THE HISTORY OF A MOUNTAIN ILLUSTRATED BY L. BENNETT RANSLATED FROM THE FRENCH NEW YORK HARPER & BROTHERS, FRANKLIN SQUARE 1881 Entered according to Act of Congress, in the year 1881, by HARPER & BROTHERS, In the Office of the Librarian of Congress, at Washington. CONTENTS. I. THE RETREAT II. PEAKS AND VALLEYS III. ROCKS AND CRYSTALS IV. THE ORIGIN OF THE MOUNTAIN V. FOSSILS VI. THE DESTRUCTION OF THE PEAKS VII. LANDSLIPS VIII. CLOUDS IX. FOGS AND STORMS X. SNOW "XL AVALANCHES XII. GLACIERS XIII. MORAINES AND TORRENTS XIV. FORESTS AND PASTURES XV. THE ANIMALS OF THE MOUNTAIN XVI. GRADATIONS OF CLIMATE XVII. THE FREE MOUNTAINEER XVIII. CRETINS XIX. MOUNTAIN-WORSHIP XX. OLYMPUS AND THE GODS... (From : Archive.org.)
Our Synthetic Environment Murray Bookchin Chapter 2 - Agriculture and Health Soil and Agriculture Problems of soil and agriculture seldom arouse the interest of urban dwellers. Town and country have become so sharply polarized that the city man and the farmer live in widely separated, contrasting, and often socially antagonistic worlds. The average resident of an American metropolis knows as little about the problems of growing food as the average farmer knows about the problems of mass transportation. The city man, to be sure, does not need to be reminded that good soil is important for successful farming. He recognizes the necessity for conservation and careful management of the land. But his knowledge of food cultivation - its techniques, problems, and prospects - is limited. He leaves the land in trust to the farmer in the belief that modern agricultural methods cannot fail to produce attractive and nourishing food. In...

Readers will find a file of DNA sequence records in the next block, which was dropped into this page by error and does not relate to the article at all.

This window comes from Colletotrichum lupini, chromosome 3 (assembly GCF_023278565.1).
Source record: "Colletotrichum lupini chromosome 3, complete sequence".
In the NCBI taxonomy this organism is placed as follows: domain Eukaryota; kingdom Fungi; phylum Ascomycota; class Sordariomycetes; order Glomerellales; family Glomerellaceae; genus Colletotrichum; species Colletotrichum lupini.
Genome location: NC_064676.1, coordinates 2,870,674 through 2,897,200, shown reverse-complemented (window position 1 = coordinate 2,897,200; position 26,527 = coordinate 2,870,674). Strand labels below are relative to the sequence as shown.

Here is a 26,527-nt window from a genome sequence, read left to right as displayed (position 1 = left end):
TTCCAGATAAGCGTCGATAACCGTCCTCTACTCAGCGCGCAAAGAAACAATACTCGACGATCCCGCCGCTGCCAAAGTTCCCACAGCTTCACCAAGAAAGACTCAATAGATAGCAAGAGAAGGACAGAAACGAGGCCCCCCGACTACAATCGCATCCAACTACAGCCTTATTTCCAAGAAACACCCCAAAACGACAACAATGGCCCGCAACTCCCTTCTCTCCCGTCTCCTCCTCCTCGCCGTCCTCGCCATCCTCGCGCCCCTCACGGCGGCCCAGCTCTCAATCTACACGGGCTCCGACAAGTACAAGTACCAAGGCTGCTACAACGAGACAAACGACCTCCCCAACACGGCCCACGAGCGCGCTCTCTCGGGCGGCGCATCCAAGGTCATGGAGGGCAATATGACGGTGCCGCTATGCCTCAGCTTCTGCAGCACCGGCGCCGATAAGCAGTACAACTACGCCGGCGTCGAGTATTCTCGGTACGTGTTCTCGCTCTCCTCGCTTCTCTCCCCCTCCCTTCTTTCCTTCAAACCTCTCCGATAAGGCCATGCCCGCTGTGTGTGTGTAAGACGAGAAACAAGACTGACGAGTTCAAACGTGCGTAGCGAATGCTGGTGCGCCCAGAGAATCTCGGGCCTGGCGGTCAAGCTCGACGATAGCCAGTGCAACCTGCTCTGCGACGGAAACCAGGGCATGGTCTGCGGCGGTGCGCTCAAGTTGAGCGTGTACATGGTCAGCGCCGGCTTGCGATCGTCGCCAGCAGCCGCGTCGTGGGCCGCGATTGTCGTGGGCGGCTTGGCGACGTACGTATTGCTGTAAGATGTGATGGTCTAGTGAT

SPAIN Hunger reigns in Andalusia. At Quersado the workmen are literally starring. At Sevilla they are demonstrating for the same reason, and the civic guard has been sent to preserve order and starvation among them. At Pedroso the same condition. At Loja people parade the streets demanding bread or work. At Linares the work is suspended in ten mines. ROUMANIA In Romania the peasants have revolted. They have marched through the country sacking and destroying barns and houses, attacking and punishing proprietors, agents, praefects, and fighting the troops. The militia, and even the regulars have shown an admirable disposition to fraternize with the people. The cause of the revolt, it is hardly necessary to say, is sheer misery. The condition ... (From : AnarchyArchives.)
This work appears in Anarchy Archives with the permission of the author. The article was written in May 1965 and published in Anarchos, no. 2 (Spring 1968) and No. 3 (Spring 1969). Towards a Liberatory Technology Lewis Herber [Murray Bookchin] Note: This is the final part of a two-part article on the technological bases of freedom. The first part (Anarchos n. 2) examined the technological limitations of the previous century and their influence on revolutionary theory. An economy anchored technologically in scarcity, it was shown, circumscribed the range of social ideas and tended to subvert revolutionary concepts of freedom. These limitations were compared with the potentialities of technology today -- the substitution of invention by desig... (From : Anarchy Archives.)